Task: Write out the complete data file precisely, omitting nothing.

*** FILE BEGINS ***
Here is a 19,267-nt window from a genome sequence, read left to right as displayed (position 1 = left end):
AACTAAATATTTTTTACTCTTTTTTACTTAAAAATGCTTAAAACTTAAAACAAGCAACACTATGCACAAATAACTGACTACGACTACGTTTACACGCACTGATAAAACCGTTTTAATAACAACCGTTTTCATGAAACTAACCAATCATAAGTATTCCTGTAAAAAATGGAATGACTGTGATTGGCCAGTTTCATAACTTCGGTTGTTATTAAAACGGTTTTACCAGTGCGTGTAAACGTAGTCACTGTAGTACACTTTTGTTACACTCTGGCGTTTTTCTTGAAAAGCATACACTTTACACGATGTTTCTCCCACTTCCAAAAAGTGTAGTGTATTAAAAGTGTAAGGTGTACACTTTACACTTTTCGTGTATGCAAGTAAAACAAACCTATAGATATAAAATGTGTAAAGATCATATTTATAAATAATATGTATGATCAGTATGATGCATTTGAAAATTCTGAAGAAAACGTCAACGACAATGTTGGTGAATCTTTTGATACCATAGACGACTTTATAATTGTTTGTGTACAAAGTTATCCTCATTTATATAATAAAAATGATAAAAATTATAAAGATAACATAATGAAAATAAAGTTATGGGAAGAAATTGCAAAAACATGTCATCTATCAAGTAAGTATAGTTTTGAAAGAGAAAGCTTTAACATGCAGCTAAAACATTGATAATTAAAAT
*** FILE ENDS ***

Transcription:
Here is a 19,267-nt window from a genome sequence, read left to right as displayed (position 1 = left end):
AACTAAATATTTTTTACTCTTTTTTACTTAAAAATGCTTAAAACTTAAAACAAGCAACACTATGCACAAATAACTGACTACGACTACGTTTACACGCACTGATAAAACCGTTTTAATAACAACCGTTTTCATGAAACTAACCAATCATAAGTATTCCTGTAAAAAATGGAATGACTGTGATTGGCCAGTTTCATAACTTCGGTTGTTATTAAAACGGTTTTACCAGTGCGTGTAAACGTAGTCACTGTAGTACACTTTTGTTACACTCTGGCGTTTTTCTTGAAAAGCATACACTTTACACGATGTTTCTCCCACTTCCAAAAAGTGTAGTGTATTAAAAGTGTAAGGTGTACACTTTACACTTTTCGTGTATGCAAGTAAAACAAACCTATAGATATAAAATGTGTAAAGATCATATTTATAAATAATATGTATGATCAGTATGATGCATTTGAAAATTCTGAAGAAAACGTCAACGACAATGTTGGTGAATCTTTTGATACCATAGACGACTTTATAATTGTTTGTGTACAAAGTTATCCTCATTTATATAATAAAAATGATAAAAATTATAAAGATAACATAATGAAAATAAAGTTATGGGAAGAAATTGCAAAAACATGTCATCTATCAAGTAAGTATAGTTTTGAAAGAGAAAGCTTTAACATGCAGCTAAAACATTGATAATTAAAAT